Foremost, on the Glendale stage, it is delightful to hear such attention
to detail and overall vocal expertise from the various leads. Only a few
intermittant technical problems with a body microphone marred the musical
aspects of the production.
Returning to the title roles from GCT's 1993 production, Charlotte
Carpenter and Tim Dietlein seem to have slipped on the gloves, as it
were, with ease. The chemistry between Anna and the king must travel the
path from stubborn resistance through patient instruction to respectful
Carpenter captures the essential mix of Anna's concern for her charges
and the strength she must display before the King with near-perfect
Dietlein's king moves through his paces, at times capturing the
essence of a leader attempting to change with the world, but his overall
character arc carries with it a feeling of self-monitoring, which
inevitably weakens his more dramatic work. This could be attributed to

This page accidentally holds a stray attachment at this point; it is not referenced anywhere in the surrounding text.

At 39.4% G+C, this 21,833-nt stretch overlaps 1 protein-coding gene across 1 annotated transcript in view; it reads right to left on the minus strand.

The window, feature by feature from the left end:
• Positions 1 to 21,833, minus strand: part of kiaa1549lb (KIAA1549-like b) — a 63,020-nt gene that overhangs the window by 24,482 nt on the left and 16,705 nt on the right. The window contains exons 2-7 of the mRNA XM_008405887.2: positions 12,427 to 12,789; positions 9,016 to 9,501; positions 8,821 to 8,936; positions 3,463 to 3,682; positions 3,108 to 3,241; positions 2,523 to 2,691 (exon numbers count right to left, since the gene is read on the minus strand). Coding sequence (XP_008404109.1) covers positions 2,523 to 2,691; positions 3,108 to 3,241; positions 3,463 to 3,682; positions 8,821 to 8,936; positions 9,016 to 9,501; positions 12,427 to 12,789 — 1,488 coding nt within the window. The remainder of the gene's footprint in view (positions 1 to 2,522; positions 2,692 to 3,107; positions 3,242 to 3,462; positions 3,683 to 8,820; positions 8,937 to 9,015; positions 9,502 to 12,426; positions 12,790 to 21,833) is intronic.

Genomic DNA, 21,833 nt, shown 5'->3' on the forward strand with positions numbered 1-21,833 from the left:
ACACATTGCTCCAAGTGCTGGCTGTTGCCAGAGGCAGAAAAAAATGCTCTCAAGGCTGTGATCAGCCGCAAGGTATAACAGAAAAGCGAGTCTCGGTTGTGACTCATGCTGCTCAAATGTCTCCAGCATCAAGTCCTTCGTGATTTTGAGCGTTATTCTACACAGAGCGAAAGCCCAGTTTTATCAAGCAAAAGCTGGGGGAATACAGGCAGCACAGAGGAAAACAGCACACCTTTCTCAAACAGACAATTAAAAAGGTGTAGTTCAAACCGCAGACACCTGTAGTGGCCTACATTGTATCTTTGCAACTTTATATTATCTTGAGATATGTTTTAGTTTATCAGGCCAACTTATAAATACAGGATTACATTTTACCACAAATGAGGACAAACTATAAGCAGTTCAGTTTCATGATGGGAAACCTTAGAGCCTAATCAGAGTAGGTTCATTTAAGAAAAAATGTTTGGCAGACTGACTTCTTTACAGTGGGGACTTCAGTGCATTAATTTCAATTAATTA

his having served as not only star but as the show's director and
Working in an arena requires a director to be able to see the show
from all four sides to determine staging, etc., making for an even more
challenging assignment when one is onstage for 90% of the show. This
resulted at times in sections of the audience staring at cast members'
backs as well as ceaseless, unjustified movement in scenes between only a
few cast members.
As the king's first wife, Lady Thiang (Christy Cook) provides a sense
of compassion where another actress might have chosen the easier route of
begruding acceptance toward Anna. Her crystal-clear rendition of
"Something Wonderful" is just that.
Mario Di Gregorio reappears in the role of the king's lead advisor,
the Kralahome, with mixed results. Although his is a wisely suspicious
protector, Di Gregorio's wonderfully dry delivery is at times clouded by
an accent that sounds strangely Russian.
Samantha Friedman and Manuel Tuason bring urgency, devotion and
angelic harmonizing to the often glossed-over subplot of the star-crossed
lovers, Tuptim and Lun Tha.